Arthouse filmmaker Neil LaBute takes his best commercial swing yet with Lakeview Terrace, a solidly constructed drama of suburban friction and unrest that only fully yields to genre convention in its final wild, gunplay-fueled 10 minutes. For the majority of its running time, Lakeview Terrace is more of a character study than somewhat similar neighbors-gone-wild thrillers like Pacific Heights and Unlawful Entry. While not enough of a straight thriller to attract widescale younger audiences, the film is foremost a very effective reservoir for the cool menace that star Samuel L. Jackson can project, and will connect largely on the basis of that strength.
The story revolves around a young couple, Chris and Lisa Mattson (Patrick Wilson and Kerry Washington, respectively), who buy their first home in an upper-middle-class southern California suburb, and immediately clash with their new neighbor Abel Turner (Jackson), a stern single father of two who makes known his disapproval of their interracial relationship. Abel is also a veteran police officer, which complicates matters when passive-aggressive acts of harassment that could be misconstrued (a mock parking ticket on the couple’s first day in town, security lights on Abel’s house shining directly into the Mattson’s bedroom) give way to various acts of vandalization.
For a while Chris and Lisa try to make nice, even offering Abel’s teen daughter the use of their swimming pool — a welcome oasis in the sweltering heat, which is partially responsible for nearby raging wildfires. When Abel’s campaign of harassment persists, however, Chris and Lisa succumb to measures of payback. Things come to a boil just as a fire descends from the hill that abuts their land.
More or less a critical darling since his incendiary 1997 debut, In the Company of Men, LaBute has never scored with domestic audiences to the tune of more than $25 million. Lakeview Terrace, however, represents the slickest packaging yet of the themes that have most often defined his work — the inherent tension of interpersonal relationships, and how differences (in race, gender and religion) often radically divide us. The screenplay handles the story treatment fairly seriously, taking care to nicely shade and fill in Abel’s back story, but also spotlight his manipulativeness. The first hour of the film is very effective in building tension. Abel speaks in coded vagaries that allow him to maintain plausible deniablity, but flashes of his temper — including an argument over global warming at garden party — reveal a tightly wound man barely in control of his emotions.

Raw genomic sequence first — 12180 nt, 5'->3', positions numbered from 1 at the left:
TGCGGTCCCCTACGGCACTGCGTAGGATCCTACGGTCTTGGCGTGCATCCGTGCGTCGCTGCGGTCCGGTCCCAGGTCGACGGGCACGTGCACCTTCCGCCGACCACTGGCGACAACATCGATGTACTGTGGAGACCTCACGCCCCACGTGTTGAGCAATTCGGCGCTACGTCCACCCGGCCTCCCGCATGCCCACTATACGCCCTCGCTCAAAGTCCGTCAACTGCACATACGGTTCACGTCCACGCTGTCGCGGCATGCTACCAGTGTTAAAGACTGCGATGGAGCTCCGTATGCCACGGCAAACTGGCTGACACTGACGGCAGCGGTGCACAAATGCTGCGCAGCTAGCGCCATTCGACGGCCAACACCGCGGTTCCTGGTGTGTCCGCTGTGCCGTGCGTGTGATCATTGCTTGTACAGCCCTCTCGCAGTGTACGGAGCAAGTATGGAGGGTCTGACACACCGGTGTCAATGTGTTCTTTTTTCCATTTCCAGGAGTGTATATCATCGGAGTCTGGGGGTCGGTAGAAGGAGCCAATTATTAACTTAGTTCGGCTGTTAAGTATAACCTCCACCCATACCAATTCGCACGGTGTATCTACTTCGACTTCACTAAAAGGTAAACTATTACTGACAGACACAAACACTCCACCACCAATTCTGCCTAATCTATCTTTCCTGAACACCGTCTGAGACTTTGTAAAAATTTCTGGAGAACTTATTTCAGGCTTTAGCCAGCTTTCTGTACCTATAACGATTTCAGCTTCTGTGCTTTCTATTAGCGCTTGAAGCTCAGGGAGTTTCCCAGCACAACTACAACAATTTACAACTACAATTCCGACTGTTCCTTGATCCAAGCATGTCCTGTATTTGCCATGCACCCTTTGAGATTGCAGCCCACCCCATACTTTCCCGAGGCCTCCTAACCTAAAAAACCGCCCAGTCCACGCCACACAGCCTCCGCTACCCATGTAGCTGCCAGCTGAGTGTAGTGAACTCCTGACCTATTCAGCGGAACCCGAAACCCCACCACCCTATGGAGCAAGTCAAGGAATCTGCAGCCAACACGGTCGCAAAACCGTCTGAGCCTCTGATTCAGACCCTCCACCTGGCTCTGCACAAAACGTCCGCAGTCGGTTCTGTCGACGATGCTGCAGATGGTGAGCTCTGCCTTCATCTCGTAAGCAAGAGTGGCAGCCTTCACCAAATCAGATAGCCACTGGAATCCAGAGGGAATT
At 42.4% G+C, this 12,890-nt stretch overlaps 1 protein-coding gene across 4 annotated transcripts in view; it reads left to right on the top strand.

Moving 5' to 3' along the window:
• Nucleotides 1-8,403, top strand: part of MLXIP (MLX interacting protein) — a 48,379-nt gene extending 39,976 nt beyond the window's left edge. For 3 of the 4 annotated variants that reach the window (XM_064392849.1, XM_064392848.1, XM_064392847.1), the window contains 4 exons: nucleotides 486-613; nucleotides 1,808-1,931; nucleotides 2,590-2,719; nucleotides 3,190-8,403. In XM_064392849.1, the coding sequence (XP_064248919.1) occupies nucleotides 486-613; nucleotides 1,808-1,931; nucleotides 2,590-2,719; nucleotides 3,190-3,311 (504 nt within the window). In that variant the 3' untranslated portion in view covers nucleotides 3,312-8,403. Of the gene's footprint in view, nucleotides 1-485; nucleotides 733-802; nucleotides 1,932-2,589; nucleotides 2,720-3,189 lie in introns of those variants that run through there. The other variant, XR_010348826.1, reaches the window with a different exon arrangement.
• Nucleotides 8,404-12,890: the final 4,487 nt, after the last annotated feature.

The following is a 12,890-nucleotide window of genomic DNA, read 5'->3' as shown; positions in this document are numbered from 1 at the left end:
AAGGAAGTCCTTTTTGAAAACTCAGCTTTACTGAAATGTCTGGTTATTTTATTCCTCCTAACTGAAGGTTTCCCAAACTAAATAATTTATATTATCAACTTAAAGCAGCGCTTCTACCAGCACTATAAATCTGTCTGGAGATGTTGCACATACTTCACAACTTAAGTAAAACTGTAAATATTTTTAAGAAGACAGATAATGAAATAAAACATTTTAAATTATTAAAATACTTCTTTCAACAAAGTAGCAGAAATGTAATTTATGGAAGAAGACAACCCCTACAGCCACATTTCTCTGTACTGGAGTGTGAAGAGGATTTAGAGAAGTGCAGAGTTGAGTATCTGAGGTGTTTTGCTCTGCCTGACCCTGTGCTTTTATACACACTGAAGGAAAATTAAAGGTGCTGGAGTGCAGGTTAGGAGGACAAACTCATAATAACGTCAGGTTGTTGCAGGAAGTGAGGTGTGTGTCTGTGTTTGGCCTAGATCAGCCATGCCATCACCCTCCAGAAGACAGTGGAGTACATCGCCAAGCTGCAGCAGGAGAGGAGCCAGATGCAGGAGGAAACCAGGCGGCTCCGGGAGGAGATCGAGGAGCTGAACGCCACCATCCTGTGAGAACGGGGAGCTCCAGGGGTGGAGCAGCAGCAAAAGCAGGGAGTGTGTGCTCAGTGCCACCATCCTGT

Apart from an implausible conversation between Chris and Abel after a stakes-raising incident, the only real narrative stumbles are the aforementioned ending and the inclusion of bickering discord between Chris and Lisa about when to start a family. The latter plot strand slightly factors into proceedings, but comes across chiefly as just a way to stall action with regards to the main story. The film’s aggressive finale, meanwhile, feels like a concession to commercial pressure, and out of step with the nuance and care with which the rest of the story is told. For the full review, from Screen International, click here. (Sony/Screen Gems, PG-13, 110 minutes)